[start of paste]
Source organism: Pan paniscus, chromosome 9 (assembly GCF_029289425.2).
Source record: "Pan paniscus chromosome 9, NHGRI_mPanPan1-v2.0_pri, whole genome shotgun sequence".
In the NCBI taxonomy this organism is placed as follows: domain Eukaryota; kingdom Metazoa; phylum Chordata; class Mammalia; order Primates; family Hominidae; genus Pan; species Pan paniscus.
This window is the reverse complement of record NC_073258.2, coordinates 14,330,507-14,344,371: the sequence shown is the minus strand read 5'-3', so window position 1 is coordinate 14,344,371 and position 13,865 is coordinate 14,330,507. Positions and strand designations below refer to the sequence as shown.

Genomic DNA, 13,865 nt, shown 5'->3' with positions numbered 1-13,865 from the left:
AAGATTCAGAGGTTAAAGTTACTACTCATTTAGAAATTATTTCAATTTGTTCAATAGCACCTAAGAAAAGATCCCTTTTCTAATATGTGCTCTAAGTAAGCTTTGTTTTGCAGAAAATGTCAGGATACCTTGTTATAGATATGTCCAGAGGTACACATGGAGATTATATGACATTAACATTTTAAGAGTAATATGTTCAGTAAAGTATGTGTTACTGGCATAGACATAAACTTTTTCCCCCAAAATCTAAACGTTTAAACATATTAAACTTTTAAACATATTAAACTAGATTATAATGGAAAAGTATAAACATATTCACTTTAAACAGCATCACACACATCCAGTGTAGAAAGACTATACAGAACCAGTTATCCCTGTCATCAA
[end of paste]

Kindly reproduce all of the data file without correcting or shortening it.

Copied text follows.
Source organism: Pan paniscus, chromosome 9 (assembly GCF_029289425.2).
Source record: "Pan paniscus chromosome 9, NHGRI_mPanPan1-v2.0_pri, whole genome shotgun sequence".
In the NCBI taxonomy this organism is placed as follows: domain Eukaryota; kingdom Metazoa; phylum Chordata; class Mammalia; order Primates; family Hominidae; genus Pan; species Pan paniscus.
This window is the reverse complement of record NC_073258.2, coordinates 14,330,507-14,344,371: the sequence shown is the minus strand read 5'-3', so window position 1 is coordinate 14,344,371 and position 13,865 is coordinate 14,330,507. Positions and strand designations below refer to the sequence as shown.

Genomic DNA, 13,865 nt, shown 5'->3' with positions numbered 1-13,865 from the left:
AAGATTCAGAGGTTAAAGTTACTACTCATTTAGAAATTATTTCAATTTGTTCAATAGCACCTAAGAAAAGATCCCTTTTCTAATATGTGCTCTAAGTAAGCTTTGTTTTGCAGAAAATGTCAGGATACCTTGTTATAGATATGTCCAGAGGTACACATGGAGATTATATGACATTAACATTTTAAGAGTAATATGTTCAGTAAAGTATGTGTTACTGGCATAGACATAAACTTTTTCCCCCAAAATCTAAACGTTTAAACATATTAAACTTTTAAACATATTAAACTAGATTATAATGGAAAAGTATAAACATATTCACTTTAAACAGCATCACACACATCCAGTGTAGAAAGACTATACAGAACCAGTTATCCCTGTCATCAA